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My fields are rented out to my neighbour for sheep grazing. I'd like to start reclaiming it so I can hopefully get a couple of goats and maybe a few sheep next year. I think the grass could do with a rest, the fields are treated as one big area except at this time when a couple are closed off for the lambs.

When should a field be closed off to grow for hay?
What else needs doing apart from let it grow?
About how much would it cost to get it cut, turned and made into small bales? About 1 1/2acres,
my neighbour has the kit for small bales and does them for someone else up the road but she's lived here forever so I expect different rates apply so just need an idea of how much it would cost.

Only figure i can give you will be no help. But here goes, in true Internet tradition.

We had 11 acres mowed, turned and made into round bales, for about 800, including VAT. This was around 100 bales. He charged a further 2 per bale to transport them to his barn, store them and deliver them on demand for me.

Mmm, you're right, probably not much help but it's a start, thank you Smile

It's knowing where to start that's the problem when you're new to all this.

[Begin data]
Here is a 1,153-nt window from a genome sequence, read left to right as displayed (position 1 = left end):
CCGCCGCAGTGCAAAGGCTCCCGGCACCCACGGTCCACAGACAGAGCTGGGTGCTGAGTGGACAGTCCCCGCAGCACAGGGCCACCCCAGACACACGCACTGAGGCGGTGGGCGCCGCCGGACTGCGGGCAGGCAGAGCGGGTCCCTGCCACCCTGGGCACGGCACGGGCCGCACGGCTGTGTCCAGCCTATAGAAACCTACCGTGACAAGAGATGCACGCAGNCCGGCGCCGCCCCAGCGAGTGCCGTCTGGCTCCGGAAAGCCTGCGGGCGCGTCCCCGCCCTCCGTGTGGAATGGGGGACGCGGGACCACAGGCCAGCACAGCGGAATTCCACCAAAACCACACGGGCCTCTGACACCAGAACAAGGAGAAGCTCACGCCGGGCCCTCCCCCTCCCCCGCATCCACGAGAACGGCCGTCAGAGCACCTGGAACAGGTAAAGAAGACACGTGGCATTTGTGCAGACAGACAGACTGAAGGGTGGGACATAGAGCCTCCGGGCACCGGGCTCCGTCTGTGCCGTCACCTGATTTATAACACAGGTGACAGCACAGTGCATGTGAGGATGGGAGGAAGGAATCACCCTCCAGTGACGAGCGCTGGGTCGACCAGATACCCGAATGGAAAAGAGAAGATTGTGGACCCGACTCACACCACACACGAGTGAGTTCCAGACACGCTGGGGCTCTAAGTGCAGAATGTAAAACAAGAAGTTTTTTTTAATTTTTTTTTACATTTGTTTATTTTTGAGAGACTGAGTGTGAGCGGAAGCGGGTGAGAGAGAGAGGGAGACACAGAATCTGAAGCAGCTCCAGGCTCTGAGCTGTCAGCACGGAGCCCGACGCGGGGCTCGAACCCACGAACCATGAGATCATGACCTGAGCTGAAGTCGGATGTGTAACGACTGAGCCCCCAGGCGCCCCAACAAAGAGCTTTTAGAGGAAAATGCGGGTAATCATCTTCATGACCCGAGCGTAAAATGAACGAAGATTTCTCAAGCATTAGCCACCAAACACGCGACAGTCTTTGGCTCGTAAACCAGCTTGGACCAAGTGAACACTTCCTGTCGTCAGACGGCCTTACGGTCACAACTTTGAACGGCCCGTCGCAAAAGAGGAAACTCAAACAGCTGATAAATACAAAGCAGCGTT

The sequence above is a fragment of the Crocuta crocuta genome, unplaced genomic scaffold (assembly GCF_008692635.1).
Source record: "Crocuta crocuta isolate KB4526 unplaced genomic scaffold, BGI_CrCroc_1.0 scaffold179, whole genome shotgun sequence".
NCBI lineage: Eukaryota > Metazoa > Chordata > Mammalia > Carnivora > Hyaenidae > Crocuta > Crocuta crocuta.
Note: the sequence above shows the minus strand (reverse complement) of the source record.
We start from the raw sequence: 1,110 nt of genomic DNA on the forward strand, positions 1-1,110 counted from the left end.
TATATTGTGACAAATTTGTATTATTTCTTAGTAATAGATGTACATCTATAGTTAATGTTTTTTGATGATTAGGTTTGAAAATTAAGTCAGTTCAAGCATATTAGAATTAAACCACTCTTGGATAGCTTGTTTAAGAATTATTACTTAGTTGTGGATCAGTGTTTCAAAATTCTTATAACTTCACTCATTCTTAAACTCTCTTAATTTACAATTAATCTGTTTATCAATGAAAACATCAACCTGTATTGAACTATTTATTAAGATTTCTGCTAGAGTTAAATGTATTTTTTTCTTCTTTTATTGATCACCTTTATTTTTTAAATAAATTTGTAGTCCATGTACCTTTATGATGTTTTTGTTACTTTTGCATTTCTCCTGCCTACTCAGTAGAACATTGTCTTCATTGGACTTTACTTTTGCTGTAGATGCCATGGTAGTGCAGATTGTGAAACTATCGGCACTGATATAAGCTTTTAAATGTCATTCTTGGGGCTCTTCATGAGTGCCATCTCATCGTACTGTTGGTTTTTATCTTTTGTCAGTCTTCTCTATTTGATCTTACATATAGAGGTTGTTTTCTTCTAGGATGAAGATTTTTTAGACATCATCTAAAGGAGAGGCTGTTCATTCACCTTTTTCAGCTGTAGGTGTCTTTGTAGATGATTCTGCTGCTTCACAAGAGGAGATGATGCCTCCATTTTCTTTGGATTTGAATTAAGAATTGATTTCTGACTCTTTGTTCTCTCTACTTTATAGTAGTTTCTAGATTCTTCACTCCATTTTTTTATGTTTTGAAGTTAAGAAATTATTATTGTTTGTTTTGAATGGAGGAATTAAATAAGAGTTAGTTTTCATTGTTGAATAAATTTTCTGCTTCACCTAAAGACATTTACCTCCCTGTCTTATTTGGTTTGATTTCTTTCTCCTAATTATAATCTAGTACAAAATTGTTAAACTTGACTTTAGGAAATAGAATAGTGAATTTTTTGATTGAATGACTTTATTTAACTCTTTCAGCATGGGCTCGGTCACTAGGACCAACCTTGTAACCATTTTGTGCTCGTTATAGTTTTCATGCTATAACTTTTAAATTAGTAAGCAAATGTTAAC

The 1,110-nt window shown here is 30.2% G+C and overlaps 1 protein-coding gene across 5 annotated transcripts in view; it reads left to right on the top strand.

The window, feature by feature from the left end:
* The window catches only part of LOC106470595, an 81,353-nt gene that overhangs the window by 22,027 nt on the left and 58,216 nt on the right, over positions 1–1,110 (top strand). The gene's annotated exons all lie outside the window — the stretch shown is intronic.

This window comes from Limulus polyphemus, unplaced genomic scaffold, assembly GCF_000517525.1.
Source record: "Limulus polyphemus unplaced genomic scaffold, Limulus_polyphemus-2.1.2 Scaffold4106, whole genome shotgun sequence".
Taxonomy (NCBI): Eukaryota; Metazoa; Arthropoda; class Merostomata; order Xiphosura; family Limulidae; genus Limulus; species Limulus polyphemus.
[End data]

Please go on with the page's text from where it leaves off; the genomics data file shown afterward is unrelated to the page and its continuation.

we got about 7 acres rented we do half for hay get around 100-250 small bales we get a friend to cut turn and bale it and he charges us 0.80p per bale then we help each other putting the bales away

We shut off our hayfield end of December as read that in January the grass just might be thinking about growing, and even if not it will grow better later on for not having been trampled by sharp little hooves in January.

Usually cut somewhere in July, leave it shut off again until September/October for end of season growth, then let the little dears in for munchies.

We don't fertilise it or anything so far - 4 crops of hay to date. It is a wild flower meadow (to put it politely) and I have read that the deep tap roots of the weeds bring up nutrients which benefit the grass, so it can be left like that.

Do try and have a policy that if we have to start feeding hay in November or December, then the sheep are kept in that field while being fed so nutrients go back to the field. In one sense we sort of put additional fertilizer on it - if we are feeding the sheep sugar beet as well, then the nutrients from that are imported, so not a closed cycle.
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